Exposure assessment
The daily concentrations of ambient PM_{2.5}, O_{3}, and NO_{2} at 1 km × 1 km grid cells across the contiguous US were predicted using geographically weighted regressions that ensembled predictions from RF, gradient boosting, and neural network, which integrated multiple data sources including satellite data, landuse variables, monitoring data, chemical transport model simulations, etc. 10fold crossvalidations on heldout monitors indicated good predictive performance, with mean R^{2} of 0.86 for daily PM_{2.5}, 0.86 for daily O_{3}, and 0.79 for daily NO_{2}. Details are published elsewhere [21,22,23]. The highresolution and wellvalidated predictions at 1 km × 1 km grid cells allow us to estimate exposures levels at ZIP Codes with higher degree of accuracy. Using the ZIP Code polygon data generated by Environmental Systems Research Institute [24], for each air pollutant we estimated its daily concentrations in a ZIP Code by averaging the 1 kmgridded predictions with those centroids fall within the boundary of that ZIP Code.
We considered six exposures: long and shortterm exposures to PM_{2.5}, O_{3}, and NO_{2}. For each person on each day, the longterm exposures were defined as annual moving averages of the daily concentrations in the person’s ZIP Code of residence (lag 0–364), and the shortterm exposures were defined as twoday moving averages of the daily concentrations in the person’s ZIP Code of residence (lag 0–1). Following the previous literature, the analysis for shortterm O_{3} was restricted to persondays in warm season from April to September [3]. The analyses for the other exposures were performed over the entire study period. These exposures were assigned to each person on each day of followup.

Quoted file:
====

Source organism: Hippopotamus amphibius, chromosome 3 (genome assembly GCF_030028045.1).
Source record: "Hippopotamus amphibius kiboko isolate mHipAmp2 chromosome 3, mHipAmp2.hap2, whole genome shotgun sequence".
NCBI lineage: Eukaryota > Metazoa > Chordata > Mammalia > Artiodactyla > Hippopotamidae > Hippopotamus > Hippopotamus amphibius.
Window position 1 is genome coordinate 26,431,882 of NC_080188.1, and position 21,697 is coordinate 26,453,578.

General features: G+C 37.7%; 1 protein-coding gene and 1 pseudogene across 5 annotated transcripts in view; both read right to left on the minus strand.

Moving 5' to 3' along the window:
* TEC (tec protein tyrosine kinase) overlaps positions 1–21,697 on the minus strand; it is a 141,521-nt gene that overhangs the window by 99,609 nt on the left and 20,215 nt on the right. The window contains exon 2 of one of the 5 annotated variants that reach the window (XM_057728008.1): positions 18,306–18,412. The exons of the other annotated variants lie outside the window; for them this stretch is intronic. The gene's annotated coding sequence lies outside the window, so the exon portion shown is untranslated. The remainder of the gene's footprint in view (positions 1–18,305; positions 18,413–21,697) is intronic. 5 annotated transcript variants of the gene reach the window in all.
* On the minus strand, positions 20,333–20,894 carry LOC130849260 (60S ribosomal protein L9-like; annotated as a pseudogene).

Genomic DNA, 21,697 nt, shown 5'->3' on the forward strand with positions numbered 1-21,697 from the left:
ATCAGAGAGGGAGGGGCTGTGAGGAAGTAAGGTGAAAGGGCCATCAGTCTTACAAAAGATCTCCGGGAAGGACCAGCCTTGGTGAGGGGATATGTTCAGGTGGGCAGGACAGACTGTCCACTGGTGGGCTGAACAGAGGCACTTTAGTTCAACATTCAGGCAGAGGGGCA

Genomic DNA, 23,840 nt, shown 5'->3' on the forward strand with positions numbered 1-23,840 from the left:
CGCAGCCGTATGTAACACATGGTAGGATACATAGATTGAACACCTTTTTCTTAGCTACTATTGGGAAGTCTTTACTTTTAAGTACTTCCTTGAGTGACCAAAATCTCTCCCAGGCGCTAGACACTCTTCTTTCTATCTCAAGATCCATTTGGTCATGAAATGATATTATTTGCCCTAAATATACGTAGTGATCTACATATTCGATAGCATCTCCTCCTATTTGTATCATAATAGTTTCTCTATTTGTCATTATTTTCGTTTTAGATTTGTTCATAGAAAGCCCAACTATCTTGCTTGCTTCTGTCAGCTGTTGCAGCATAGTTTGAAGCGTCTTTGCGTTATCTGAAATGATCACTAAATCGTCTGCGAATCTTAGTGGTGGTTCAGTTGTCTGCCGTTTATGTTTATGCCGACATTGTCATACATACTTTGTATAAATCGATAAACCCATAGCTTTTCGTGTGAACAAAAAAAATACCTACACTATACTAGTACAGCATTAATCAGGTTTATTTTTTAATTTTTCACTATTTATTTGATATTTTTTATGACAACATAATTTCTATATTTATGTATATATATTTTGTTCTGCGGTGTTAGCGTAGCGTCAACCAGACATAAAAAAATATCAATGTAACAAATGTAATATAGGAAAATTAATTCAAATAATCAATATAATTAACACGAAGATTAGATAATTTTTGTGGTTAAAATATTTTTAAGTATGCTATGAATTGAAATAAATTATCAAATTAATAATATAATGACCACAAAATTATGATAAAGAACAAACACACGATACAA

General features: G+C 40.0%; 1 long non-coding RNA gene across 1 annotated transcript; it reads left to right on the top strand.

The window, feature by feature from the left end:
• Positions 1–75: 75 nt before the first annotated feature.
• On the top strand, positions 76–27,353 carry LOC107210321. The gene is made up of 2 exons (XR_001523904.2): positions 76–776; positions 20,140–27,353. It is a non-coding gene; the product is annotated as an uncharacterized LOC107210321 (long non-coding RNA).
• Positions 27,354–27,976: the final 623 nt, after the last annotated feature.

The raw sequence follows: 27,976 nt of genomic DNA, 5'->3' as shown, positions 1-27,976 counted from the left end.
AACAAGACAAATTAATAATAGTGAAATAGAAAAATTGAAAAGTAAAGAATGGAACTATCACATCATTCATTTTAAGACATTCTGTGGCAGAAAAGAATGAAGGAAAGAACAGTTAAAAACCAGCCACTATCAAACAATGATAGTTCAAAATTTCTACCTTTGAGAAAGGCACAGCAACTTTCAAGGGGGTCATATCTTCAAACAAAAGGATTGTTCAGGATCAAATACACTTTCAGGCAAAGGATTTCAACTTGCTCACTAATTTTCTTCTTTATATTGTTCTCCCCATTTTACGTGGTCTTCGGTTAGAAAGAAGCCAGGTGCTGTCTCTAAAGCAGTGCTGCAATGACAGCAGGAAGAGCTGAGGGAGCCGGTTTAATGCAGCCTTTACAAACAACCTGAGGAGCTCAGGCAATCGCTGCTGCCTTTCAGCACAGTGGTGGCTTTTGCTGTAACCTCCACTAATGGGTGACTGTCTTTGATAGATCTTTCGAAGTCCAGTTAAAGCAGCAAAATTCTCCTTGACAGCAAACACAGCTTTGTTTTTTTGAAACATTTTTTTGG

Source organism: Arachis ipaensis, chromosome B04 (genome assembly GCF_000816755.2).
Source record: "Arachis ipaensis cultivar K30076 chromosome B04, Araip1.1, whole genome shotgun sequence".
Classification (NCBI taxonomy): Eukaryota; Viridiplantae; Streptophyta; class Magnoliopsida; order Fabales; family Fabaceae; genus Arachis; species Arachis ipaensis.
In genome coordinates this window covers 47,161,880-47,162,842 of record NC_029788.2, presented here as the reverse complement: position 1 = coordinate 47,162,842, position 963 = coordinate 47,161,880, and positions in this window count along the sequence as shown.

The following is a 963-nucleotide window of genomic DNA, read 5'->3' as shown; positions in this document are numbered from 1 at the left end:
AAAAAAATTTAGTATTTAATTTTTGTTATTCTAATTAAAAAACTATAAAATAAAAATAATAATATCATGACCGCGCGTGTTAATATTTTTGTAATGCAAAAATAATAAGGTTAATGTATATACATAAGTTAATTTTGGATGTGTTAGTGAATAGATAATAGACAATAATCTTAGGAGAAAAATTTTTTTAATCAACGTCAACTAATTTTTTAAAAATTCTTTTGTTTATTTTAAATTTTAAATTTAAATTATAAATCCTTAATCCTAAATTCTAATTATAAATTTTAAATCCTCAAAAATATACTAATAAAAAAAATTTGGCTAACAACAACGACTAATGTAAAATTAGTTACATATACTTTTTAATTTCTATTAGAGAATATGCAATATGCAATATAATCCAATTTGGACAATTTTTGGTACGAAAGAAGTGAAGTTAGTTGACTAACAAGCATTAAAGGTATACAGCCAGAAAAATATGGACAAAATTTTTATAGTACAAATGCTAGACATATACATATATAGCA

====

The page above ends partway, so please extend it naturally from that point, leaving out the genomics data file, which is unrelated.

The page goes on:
Covariates
We made decisions for confounding selection based on both substantive knowledge and the existing literature [2, 25]. Individuallevel covariates, including sex (male or female), race (White, Black, or Other), age group (65–69, 70–74, 75–79, 80–84, or ≥ 85 years), and Medicaid eligibility (as a marker of socioeconomic status), were obtained from the Medicare enrollment records. Daily meteorological covariates, including air surface temperature, dew point temperature, and relative humidity with a resolution of 32 km × 32 km, were obtained from the National Centers for Environmental Prediction/National Center for Atmospheric Research datasets, and were matched to each admission based on the latitude and longitude of the centroid of that person’s ZIP Code of residence [26]. ZIP Code Tabulation Area (ZCTA)level socioeconomic and housing characteristics of each year, including median household income, median house value, percent of owneroccupied homes, percent of population living in poverty, percent of population below high school education, population density, percent of Blacks, and percent of Hispanics, were linearly interpolated between US Census 2000 and 2010 and were extracted from the American Community Survey for years after 2010, and were matched to each admission based on ZCTA to ZIP Code crosswalks [27]. Countylevel behavioral factors of each year, including percent of ever smokers, lung cancer rate, and average BMI, were obtained from Behavioral Risk Factor Surveillance System, and were linked to each admission based on the ZIP Code of residence [28]. From the Dartmouth Atlas Project [29], we obtained health care utilization variables including percent of persons over age 65 with an annual hemoglobin A1c test, an annual lowdensity lipoprotein test, and an annual eye exam in each hospital catchment area, and linked them to each admission based on the ZIP Code of residence. The relative humidity and health care utilization variables were not included in our previous analysis. Because they may confound the association, we added them in the current analysis [30, 31].
GPS methods for causal Modeling